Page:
First, we need to be clear that someone not in assembly fellowship, and visiting the assembly to learn about its function and distinction, is not to teach. The example illustrated in 1 Corinthians 14:23-25 gives us a pattern to follow based on the principle of fellowship. The visiting person is there, not to participate, but to investigate. He needs to know if this is a dwelling place of God. Not only that but the elders of the assembly need to have a measure of knowledge of the man that gives them confidence in the man. “Know them which labor among you” (1 Thes 5:12). As elders are to be spiritually mature, “Not a novice …” (1 Tim 3:6), and have a readiness to teach what they know, “apt to teach,” (v 2), so the deacons (servants) in the assembly gain a “good degree [foundation] … and great boldness” (v 13) in their service due to past faithful experience. Teaching and preaching the Word of God is deacon work in the assembly. Maturity through experience is a requisite for teaching in the assembly. Another dimension is added later in that epistle that makes a distinction even among elders.”Those who labor in the Word and doctrine [teaching]” (5:17). Preparation is needed in the form of hard work at the desk with the Word of God in the presence of God so that the teaching will be relevant and timely for the saints. So we see that only men are to teach and such as have gained the confidence of the overseers through spiritual growth and diligent study of the truth of God.
“What is to be taught?” The answer to that seems rather obvious doesn’t it? The Word of God! Yet there needs to be a prayerful exercise regarding what portions to consider in the Bible reading at any given time. An assembly does well to vary the books of the Bible being studied (Col 4:16). It seems only right to consistently keep church truth in the mix for the preservation of the assembly in its distinct calling of God. Consider that the first assembly in Jerusalem “continued steadfastly in the apostles’ doctrine” (Acts 2:42). The New Testament epistles are a good steady diet. But we do well to study the gospels and Old Testament portions that will not prove too tedious for a weekly progressive effort. We need to be reminded that the teaching should be systematic (methodical if you will), progressive (building on each successive meeting), expositional (exposing the truth for all to understand), but above all, practical. We need to know what the passage means to us in our daily living. Does it affect my behavior? Does it stir my devotion to Christ? Does it create a growing sense of both responsibility to God and to others?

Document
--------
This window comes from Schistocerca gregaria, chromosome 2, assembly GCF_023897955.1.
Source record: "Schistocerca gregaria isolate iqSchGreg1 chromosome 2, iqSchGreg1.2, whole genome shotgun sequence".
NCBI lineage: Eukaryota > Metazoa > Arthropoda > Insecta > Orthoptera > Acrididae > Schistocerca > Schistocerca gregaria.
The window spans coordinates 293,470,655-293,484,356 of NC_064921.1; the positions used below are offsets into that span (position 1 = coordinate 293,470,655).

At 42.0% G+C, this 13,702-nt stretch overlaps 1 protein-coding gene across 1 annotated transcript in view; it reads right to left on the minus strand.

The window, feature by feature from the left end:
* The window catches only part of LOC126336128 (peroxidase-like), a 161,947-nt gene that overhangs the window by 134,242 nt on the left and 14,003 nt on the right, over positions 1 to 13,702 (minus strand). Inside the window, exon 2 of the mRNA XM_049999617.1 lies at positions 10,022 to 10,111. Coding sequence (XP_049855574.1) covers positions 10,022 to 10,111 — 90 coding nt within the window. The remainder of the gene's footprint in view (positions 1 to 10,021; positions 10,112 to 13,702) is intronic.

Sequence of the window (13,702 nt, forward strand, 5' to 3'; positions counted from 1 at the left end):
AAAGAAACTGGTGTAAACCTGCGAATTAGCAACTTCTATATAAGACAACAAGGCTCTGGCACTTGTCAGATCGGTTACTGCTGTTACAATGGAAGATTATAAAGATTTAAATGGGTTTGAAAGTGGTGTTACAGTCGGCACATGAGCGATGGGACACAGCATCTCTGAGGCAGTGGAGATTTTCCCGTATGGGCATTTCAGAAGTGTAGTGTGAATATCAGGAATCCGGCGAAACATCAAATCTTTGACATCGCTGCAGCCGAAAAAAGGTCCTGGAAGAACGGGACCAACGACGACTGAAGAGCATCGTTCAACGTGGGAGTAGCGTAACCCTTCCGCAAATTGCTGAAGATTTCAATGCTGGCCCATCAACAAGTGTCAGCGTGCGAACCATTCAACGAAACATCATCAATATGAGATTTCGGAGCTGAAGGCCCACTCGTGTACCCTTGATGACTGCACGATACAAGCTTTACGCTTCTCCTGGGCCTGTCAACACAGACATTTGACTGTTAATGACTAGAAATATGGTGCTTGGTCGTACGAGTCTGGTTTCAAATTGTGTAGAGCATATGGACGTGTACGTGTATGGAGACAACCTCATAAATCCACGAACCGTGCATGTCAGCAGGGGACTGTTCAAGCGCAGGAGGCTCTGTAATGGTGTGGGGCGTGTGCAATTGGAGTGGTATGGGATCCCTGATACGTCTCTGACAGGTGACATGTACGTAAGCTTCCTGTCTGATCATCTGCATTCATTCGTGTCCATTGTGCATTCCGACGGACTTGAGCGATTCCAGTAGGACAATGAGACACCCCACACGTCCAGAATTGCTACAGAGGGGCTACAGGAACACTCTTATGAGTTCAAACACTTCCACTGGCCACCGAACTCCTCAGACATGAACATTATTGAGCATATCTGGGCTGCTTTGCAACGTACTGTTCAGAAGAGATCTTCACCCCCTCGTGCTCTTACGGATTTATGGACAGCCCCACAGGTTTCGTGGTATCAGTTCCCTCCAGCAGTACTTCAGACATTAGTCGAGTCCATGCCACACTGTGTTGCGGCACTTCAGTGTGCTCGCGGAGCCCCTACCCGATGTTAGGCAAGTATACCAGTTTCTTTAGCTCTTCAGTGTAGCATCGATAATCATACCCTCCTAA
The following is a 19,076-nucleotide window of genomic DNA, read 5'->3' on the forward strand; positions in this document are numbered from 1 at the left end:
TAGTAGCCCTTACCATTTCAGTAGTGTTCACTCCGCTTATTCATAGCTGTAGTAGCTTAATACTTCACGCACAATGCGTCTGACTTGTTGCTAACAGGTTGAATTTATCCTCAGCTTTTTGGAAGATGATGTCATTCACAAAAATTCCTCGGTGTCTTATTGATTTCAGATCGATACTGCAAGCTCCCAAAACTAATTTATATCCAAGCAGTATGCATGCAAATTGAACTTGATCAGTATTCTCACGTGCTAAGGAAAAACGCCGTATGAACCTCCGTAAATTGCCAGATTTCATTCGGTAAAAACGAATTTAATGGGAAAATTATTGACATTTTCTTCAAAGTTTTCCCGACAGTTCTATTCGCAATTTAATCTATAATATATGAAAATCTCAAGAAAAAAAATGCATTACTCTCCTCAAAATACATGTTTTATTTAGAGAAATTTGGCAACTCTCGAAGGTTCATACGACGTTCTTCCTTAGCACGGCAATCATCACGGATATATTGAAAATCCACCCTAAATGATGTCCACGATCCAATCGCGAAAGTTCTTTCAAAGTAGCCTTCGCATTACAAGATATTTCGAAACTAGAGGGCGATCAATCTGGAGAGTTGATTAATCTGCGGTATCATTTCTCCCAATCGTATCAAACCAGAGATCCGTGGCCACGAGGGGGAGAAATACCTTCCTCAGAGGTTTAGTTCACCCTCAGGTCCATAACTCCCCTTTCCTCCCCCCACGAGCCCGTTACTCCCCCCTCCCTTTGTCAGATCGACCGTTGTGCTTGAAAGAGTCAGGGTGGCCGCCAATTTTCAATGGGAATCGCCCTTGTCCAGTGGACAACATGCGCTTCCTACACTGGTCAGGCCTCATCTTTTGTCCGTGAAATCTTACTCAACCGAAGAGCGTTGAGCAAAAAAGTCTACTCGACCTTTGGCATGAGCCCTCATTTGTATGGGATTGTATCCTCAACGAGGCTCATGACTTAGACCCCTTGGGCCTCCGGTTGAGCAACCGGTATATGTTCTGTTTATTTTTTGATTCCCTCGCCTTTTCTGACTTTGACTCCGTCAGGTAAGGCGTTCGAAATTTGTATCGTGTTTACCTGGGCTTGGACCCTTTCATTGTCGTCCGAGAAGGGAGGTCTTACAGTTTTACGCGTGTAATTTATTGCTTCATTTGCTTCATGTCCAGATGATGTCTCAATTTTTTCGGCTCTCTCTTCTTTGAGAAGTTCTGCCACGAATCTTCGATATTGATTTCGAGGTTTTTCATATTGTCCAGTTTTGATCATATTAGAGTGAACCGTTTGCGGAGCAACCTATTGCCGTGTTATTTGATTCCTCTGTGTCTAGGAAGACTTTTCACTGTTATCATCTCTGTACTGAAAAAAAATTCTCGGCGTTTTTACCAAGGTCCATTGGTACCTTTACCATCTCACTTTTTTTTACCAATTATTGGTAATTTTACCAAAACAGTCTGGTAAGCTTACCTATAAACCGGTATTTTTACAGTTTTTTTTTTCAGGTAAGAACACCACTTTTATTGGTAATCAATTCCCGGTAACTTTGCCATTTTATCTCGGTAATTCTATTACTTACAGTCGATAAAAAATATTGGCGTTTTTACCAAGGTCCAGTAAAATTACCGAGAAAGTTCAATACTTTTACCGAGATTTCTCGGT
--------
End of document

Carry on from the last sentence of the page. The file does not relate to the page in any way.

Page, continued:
What about questions that arise in the minds of those being taught? We know that the women are to ask their questions to the men “at home” or outside of the meeting of the assembly (1 Cor 14:35). Yet the implication is that men can ask questions in the meeting and such questions that are for learning, not with the intention of stumping the teachers but rather stimulating further interest. A good question has often been the means of producing an encouraging and edifying reading. It is most beneficial when more than one brother in the assembly is ready to give answers. The interaction of the various brethren in an orderly manner, (1 Cor 14:29, 40), proves engaging to the minds of those listening. Not every believer learns from any one man or in the same way. The multiplicity of teachers is God’s way of meeting the divergent needs of the saints. It also gives the opportunity for younger men growing in the faith to participate with, not only a question, but suggestions and thoughts regarding the passage considered. This ultimately proves to be a means of training gifted younger men so that they will not only be able to help extensively in the reading, but also in individual ministry of God’s Word. And in the end, one thing should never be lost sight of: the teaching is to be always with the intention of the edification of the saints, not the elevation of the teacher. And in so doing, “God in all things may be glorified through Jesus Christ” (1 Pet 4:11).